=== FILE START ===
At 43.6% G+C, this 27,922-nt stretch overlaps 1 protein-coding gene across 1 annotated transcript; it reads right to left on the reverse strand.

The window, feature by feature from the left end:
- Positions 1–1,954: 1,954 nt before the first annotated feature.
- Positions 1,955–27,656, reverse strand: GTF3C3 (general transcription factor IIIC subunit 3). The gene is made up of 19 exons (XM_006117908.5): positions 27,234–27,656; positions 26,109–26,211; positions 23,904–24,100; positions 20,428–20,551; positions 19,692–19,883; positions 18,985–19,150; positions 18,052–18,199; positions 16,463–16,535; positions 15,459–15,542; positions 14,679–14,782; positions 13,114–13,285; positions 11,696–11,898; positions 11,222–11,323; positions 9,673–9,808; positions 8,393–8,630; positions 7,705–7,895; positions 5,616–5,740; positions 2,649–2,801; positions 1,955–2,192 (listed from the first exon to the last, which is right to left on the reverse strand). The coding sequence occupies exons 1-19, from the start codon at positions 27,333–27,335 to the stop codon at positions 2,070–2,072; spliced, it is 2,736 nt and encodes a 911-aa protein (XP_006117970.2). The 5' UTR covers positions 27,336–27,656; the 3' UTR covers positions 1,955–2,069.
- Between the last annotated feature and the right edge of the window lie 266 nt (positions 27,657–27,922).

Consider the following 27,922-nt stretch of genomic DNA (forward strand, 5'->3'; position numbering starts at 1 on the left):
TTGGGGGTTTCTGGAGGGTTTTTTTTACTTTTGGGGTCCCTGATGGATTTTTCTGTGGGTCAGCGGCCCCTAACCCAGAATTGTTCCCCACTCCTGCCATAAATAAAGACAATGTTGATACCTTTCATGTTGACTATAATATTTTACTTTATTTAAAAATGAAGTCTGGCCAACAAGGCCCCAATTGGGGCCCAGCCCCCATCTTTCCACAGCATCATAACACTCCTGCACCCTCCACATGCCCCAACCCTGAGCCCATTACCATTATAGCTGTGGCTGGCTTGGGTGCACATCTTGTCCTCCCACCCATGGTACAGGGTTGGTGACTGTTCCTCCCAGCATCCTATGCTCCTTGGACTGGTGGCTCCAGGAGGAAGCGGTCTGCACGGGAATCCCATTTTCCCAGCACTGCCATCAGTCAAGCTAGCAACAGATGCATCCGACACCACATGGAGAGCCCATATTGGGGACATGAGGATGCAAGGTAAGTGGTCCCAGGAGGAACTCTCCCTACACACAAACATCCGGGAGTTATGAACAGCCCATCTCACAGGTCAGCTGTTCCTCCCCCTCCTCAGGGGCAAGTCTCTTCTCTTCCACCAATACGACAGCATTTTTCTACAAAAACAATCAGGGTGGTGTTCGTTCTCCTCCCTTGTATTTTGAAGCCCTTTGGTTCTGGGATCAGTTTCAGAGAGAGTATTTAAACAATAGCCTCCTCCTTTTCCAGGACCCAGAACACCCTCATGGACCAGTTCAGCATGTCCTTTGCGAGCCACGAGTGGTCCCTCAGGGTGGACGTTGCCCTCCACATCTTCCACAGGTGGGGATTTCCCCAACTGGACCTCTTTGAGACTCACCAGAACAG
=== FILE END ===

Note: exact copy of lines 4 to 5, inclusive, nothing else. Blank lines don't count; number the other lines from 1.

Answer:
- Positions 1,955–27,656, reverse strand: GTF3C3 (general transcription factor IIIC subunit 3). The gene is made up of 19 exons (XM_006117908.5): positions 27,234–27,656; positions 26,109–26,211; positions 23,904–24,100; positions 20,428–20,551; positions 19,692–19,883; positions 18,985–19,150; positions 18,052–18,199; positions 16,463–16,535; positions 15,459–15,542; positions 14,679–14,782; positions 13,114–13,285; positions 11,696–11,898; positions 11,222–11,323; positions 9,673–9,808; positions 8,393–8,630; positions 7,705–7,895; positions 5,616–5,740; positions 2,649–2,801; positions 1,955–2,192 (listed from the first exon to the last, which is right to left on the reverse strand). The coding sequence occupies exons 1-19, from the start codon at positions 27,333–27,335 to the stop codon at positions 2,070–2,072; spliced, it is 2,736 nt and encodes a 911-aa protein (XP_006117970.2). The 5' UTR covers positions 27,336–27,656; the 3' UTR covers positions 1,955–2,069.
- Between the last annotated feature and the right edge of the window lie 266 nt (positions 27,657–27,922).